Iran reverses itself; reformers allowed to run for president
Wednesday, May 25, 2005
TEHRAN, Iran -- Under pressure from Iran's supreme leader, the country's hard-line watchdog reversed itself Tuesday and said two reformist candidates can run in next month's presidential race -- defusing a brewing crisis that had sparked fears of a boycott.
The move by the Guardian Council came as Iran's clerical rulers seek a high turnout to boost their credibility at a time when the country remains under intense international pressure over its nuclear program.
Low turnout in the June 17 election could undermine the ruling Islamic establishment at home and weaken its position in crucial negotiations with Europeans over the controversial nuclear program.
"A president elected with the least votes will not be able to pursue the people's demands and defend Iran's rights at the international level," Interior Ministry spokesman Jahanbakhsh Khanjani told reporters Tuesday.
But the council's decision is unlikely to appease reformists, who have called its vetting policies illegal.
About 48 million Iranians are eligible to vote, and according to some private surveys, only half of them will go to the ballot box.
Iran is at a crucial juncture in its history, having achieved proficiency in nuclear technology. The country says it now controls the whole nuclear fuel cycle -- from extracting uranium ore to enriching it, a sensitive technology that can produce nuclear fuel to generate electricity or a nuclear weapon.
Europeans have threatened to take Iran to the U.N. Security Council for possible economic sanctions if it restarts uranium-reprocessing activities. Washington backs a tough line and accuses Tehran of using its civilian nuclear program as a cover to build nuclear weapons.
On Sunday, Khamenei, who has the final say on all state matters, had ordered the Guardian Council to review its earlier ban on some of the reformist applicants. Although no organized calls for a boycott had emerged, the supreme leader was believed to be concerned about a low turnout.
The council, controlled by hard-liners loyal to Khamenei, had rejected all reformists who registered to run in next month's presidential elections, approving overall just six out of more than 1,000 hopefuls.
Moin and Mohsen Mehralizadeh, the vice president in charge of sports, were the two most prominent reformists who had been barred from running, and were the two approved on Monday to be allowed to run, television reported Tuesday.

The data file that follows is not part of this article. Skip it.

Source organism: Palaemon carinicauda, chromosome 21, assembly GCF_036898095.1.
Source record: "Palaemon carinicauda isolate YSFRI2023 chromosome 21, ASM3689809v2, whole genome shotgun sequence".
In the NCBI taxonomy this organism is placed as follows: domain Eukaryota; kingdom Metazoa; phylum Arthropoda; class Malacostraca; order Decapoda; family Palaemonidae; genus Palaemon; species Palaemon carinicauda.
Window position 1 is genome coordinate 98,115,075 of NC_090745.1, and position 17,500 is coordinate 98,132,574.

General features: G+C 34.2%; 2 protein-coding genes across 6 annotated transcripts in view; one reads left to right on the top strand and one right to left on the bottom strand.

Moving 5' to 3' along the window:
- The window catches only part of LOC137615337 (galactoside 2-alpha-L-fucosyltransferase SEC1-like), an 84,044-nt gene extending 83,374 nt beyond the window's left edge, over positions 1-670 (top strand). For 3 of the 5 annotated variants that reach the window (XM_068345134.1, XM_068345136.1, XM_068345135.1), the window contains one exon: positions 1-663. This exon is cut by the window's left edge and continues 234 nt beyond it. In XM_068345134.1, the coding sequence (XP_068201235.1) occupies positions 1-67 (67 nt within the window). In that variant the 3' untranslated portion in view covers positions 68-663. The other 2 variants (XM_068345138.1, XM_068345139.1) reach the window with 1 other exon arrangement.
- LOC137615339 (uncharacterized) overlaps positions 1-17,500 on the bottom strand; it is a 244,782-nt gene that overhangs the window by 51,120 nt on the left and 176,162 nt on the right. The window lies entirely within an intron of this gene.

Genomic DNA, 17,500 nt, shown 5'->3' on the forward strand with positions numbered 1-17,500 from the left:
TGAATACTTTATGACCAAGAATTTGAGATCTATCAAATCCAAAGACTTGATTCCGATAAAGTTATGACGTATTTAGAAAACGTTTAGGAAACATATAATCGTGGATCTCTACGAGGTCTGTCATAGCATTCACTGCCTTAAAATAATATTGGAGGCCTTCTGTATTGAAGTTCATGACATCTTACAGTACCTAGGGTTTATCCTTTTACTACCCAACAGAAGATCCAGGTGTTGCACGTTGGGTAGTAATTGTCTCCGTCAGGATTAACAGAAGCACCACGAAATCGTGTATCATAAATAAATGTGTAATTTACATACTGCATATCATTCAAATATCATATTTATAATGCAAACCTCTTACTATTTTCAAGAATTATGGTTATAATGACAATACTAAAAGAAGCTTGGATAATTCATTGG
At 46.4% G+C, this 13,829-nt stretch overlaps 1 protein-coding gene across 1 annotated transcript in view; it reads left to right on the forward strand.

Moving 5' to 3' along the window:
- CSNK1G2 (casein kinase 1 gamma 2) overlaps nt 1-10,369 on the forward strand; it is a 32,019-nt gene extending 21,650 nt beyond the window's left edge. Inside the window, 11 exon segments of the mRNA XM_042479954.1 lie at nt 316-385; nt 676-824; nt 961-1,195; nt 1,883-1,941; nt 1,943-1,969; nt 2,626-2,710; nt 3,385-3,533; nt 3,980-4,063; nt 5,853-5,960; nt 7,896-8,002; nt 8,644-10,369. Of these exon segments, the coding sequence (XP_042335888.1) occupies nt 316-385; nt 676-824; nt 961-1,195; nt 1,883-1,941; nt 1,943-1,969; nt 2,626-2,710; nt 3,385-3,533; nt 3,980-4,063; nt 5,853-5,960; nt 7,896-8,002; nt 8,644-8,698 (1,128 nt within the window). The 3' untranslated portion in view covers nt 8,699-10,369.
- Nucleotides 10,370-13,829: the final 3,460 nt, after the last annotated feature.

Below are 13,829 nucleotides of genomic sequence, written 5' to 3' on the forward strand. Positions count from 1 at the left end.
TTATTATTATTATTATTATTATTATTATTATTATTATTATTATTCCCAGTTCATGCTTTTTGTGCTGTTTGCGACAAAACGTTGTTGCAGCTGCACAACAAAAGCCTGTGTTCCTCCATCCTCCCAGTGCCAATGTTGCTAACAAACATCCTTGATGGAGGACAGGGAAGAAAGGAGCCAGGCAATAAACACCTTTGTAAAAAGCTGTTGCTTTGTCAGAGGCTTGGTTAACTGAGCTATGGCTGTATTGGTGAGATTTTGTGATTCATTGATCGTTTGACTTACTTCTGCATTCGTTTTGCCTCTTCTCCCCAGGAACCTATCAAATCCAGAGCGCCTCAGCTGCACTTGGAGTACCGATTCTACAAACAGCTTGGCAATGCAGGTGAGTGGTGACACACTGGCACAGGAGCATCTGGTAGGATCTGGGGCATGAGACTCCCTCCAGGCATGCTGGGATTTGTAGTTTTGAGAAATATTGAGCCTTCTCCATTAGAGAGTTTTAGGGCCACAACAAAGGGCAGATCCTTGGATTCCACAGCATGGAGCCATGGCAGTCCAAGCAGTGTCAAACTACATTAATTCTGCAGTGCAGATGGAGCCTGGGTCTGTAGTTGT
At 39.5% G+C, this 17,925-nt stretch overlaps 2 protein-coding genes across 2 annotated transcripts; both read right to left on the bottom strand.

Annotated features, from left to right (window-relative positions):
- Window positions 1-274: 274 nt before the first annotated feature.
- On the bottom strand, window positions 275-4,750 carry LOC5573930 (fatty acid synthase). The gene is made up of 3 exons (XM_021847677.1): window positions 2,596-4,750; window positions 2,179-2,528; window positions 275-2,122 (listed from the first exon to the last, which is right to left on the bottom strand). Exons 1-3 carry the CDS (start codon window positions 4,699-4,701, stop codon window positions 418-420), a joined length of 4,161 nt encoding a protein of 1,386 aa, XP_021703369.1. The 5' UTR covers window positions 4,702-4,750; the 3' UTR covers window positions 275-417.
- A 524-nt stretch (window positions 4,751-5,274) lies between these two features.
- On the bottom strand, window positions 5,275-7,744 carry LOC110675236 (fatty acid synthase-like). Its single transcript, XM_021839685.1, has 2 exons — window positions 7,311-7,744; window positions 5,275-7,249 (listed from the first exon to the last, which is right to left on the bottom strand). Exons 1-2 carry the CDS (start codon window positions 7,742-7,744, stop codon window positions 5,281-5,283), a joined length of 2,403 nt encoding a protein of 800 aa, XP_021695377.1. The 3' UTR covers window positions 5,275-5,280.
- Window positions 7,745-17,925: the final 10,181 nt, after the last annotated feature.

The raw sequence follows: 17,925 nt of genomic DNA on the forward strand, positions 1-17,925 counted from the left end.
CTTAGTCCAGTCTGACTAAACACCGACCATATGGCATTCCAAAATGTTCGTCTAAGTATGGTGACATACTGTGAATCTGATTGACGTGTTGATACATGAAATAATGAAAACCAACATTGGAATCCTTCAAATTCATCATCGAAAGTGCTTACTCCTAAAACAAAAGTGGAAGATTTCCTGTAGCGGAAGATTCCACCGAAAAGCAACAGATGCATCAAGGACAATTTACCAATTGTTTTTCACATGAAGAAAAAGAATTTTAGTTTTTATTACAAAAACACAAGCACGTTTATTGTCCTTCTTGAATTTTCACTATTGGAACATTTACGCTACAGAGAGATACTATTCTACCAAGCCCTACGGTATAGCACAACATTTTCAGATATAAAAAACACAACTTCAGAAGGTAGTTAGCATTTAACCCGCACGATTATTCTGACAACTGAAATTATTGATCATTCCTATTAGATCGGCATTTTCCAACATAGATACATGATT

The council's decision was made public in a letter sent Tuesday by Guardian Council chief Ayatollah Ahmad Jannati to Khamenei. In the letter, Jannati defended the council's ban on reformists and said the approval of Moin and Mehralizadeh came in an emergency meeting called Monday after Khamenei's instructions.
"On the basis of regulations and laws, (the council) held detailed discussions and studied necessary documents and background facts," Jannati said in the letter.
President Mohammad Khatami -- a reformer barred by law from seeking another term -- said he was pleased with Khamenei's intervention and that the move prevented damage to the country.
Hard-liners consider Khamenei above the law and believe he is answerable only to God. Questioning or criticizing Khamenei is punishable by jail. He stands above factional politics but has mostly supported hard-liners against reformers.
Ruling clerics led by Khamenei are seeking to consolidate power after the departure of Khatami.
The front-runner is powerful former President Hashemi Rafsanjani, who moves frequently between the hard-line and more moderate camps.
Other approved candidates include former national police chief Mohammad Bagher Qalibaf; former radio and television chief Ali Larijani; Tehran Mayor Mahmoud Ahmadinejad; former head of the elite Revolutionary Guards Mohsen Rezaei; and former parliamentary speaker Mahdi Karroubi.
Qalibaf, Rezaei, Larijani and Ahmadinejad are widely seen as Khamenei candidates because of their strong loyalty to him.
Karroubi has some support among reform-minded voters loyal to the clerical establishment, including one-time hardline clerics who have moderated their views. But he is unpopular among young Iranians who make up the majority of Iran's 70 million population and are more inclined toward sweeping reforms.
Moin, a respected university professor, is the sole candidate of Iran's largest reformist party, the Islamic Iran Participation Front and enjoys popularity among Iran's predominantly young population.
Mehralizadeh has similar political views but does not have as large a following as Moin does.